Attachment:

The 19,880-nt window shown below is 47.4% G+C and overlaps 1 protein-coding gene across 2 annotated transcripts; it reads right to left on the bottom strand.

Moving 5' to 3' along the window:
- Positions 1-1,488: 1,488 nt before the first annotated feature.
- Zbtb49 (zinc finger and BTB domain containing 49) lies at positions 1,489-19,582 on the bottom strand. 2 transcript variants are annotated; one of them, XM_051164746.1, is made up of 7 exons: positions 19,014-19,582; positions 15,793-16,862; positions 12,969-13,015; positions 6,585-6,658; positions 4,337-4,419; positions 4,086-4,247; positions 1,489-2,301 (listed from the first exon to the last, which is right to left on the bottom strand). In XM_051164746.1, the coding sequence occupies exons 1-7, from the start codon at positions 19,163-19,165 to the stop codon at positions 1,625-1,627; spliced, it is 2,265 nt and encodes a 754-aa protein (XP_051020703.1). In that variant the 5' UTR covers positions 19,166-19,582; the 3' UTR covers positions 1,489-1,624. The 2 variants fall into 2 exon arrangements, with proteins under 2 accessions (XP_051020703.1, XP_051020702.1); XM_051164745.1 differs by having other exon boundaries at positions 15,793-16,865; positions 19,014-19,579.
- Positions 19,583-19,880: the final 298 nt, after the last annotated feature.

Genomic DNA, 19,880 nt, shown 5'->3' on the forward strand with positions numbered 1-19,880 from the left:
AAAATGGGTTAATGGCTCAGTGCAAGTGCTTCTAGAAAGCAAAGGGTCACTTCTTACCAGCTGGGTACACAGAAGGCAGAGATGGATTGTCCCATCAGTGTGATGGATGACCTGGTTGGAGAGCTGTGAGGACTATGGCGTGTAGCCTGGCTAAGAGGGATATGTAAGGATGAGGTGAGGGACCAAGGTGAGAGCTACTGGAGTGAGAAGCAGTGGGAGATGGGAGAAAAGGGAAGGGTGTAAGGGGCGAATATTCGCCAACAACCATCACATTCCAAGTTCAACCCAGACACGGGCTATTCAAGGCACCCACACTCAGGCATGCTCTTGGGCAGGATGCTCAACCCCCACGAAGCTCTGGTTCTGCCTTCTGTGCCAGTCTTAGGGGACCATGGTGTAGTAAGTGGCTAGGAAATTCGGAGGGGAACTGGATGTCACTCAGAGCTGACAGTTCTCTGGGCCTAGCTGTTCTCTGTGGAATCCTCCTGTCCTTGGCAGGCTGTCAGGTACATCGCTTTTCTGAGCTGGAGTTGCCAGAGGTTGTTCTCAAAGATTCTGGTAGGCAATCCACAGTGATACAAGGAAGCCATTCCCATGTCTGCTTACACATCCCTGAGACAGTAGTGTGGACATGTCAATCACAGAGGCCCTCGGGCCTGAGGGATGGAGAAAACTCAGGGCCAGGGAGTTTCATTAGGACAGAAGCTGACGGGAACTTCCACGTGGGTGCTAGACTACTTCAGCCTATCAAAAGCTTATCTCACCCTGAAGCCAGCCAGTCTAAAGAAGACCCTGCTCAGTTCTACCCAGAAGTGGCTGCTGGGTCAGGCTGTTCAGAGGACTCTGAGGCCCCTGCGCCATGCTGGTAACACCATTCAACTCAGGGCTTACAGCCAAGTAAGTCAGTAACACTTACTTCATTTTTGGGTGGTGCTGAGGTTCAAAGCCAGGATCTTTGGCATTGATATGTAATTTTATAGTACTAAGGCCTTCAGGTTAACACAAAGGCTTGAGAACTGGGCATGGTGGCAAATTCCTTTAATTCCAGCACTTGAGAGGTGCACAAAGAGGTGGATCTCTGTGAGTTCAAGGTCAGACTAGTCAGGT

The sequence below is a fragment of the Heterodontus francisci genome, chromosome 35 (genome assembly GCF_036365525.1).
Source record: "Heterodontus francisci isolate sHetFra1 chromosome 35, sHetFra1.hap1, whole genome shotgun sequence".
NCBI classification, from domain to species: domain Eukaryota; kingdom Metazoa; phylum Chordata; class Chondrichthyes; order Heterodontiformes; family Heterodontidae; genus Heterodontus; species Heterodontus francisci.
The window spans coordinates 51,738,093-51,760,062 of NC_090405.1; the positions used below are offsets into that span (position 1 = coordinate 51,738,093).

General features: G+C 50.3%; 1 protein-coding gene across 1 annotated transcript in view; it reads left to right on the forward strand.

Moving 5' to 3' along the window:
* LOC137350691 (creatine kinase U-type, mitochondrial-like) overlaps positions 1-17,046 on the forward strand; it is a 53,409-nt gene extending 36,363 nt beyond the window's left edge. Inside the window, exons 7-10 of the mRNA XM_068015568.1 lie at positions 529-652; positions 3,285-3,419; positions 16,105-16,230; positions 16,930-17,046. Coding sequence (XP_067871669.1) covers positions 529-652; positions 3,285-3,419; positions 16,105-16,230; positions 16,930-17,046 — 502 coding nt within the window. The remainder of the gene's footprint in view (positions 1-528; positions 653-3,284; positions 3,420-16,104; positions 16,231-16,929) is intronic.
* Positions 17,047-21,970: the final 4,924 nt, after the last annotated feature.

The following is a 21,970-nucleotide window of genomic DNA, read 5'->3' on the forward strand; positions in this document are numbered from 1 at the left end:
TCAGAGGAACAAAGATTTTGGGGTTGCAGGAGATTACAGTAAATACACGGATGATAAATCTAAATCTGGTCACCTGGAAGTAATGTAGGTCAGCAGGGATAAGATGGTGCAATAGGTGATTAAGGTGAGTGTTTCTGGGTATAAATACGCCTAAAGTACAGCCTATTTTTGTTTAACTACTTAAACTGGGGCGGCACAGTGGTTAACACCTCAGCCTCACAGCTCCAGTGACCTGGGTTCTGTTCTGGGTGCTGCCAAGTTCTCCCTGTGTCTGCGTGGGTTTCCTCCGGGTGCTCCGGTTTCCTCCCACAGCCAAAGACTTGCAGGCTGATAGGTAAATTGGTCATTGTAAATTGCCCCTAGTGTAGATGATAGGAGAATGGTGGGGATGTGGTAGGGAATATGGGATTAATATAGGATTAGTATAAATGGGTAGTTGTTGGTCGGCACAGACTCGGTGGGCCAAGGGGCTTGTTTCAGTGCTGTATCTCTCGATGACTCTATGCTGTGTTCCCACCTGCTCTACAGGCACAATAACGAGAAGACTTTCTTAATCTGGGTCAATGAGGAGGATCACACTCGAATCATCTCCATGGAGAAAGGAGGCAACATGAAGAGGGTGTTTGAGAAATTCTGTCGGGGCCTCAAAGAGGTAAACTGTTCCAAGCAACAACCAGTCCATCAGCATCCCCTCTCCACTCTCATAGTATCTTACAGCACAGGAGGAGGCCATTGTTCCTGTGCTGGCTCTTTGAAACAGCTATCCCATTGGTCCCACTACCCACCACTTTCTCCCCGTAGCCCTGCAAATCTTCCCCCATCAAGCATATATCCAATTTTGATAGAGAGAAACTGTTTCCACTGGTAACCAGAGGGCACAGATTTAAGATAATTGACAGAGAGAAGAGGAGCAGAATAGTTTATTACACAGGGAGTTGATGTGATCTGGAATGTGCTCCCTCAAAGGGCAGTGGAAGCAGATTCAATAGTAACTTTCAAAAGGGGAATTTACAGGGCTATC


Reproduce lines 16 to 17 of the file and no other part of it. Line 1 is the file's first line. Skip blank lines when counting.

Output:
The following is a 21,970-nucleotide window of genomic DNA, read 5'->3' on the forward strand; positions in this document are numbered from 1 at the left end:
TCAGAGGAACAAAGATTTTGGGGTTGCAGGAGATTACAGTAAATACACGGATGATAAATCTAAATCTGGTCACCTGGAAGTAATGTAGGTCAGCAGGGATAAGATGGTGCAATAGGTGATTAAGGTGAGTGTTTCTGGGTATAAATACGCCTAAAGTACAGCCTATTTTTGTTTAACTACTTAAACTGGGGCGGCACAGTGGTTAACACCTCAGCCTCACAGCTCCAGTGACCTGGGTTCTGTTCTGGGTGCTGCCAAGTTCTCCCTGTGTCTGCGTGGGTTTCCTCCGGGTGCTCCGGTTTCCTCCCACAGCCAAAGACTTGCAGGCTGATAGGTAAATTGGTCATTGTAAATTGCCCCTAGTGTAGATGATAGGAGAATGGTGGGGATGTGGTAGGGAATATGGGATTAATATAGGATTAGTATAAATGGGTAGTTGTTGGTCGGCACAGACTCGGTGGGCCAAGGGGCTTGTTTCAGTGCTGTATCTCTCGATGACTCTATGCTGTGTTCCCACCTGCTCTACAGGCACAATAACGAGAAGACTTTCTTAATCTGGGTCAATGAGGAGGATCACACTCGAATCATCTCCATGGAGAAAGGAGGCAACATGAAGAGGGTGTTTGAGAAATTCTGTCGGGGCCTCAAAGAGGTAAACTGTTCCAAGCAACAACCAGTCCATCAGCATCCCCTCTCCACTCTCATAGTATCTTACAGCACAGGAGGAGGCCATTGTTCCTGTGCTGGCTCTTTGAAACAGCTATCCCATTGGTCCCACTACCCACCACTTTCTCCCCGTAGCCCTGCAAATCTTCCCCCATCAAGCATATATCCAATTTTGATAGAGAGAAACTGTTTCCACTGGTAACCAGAGGGCACAGATTTAAGATAATTGACAGAGAGAAGAGGAGCAGAATAGTTTATTACACAGGGAGTTGATGTGATCTGGAATGTGCTCCCTCAAAGGGCAGTGGAAGCAGATTCAATAGTAACTTTCAAAAGGGGAATTTACAGGGCTATC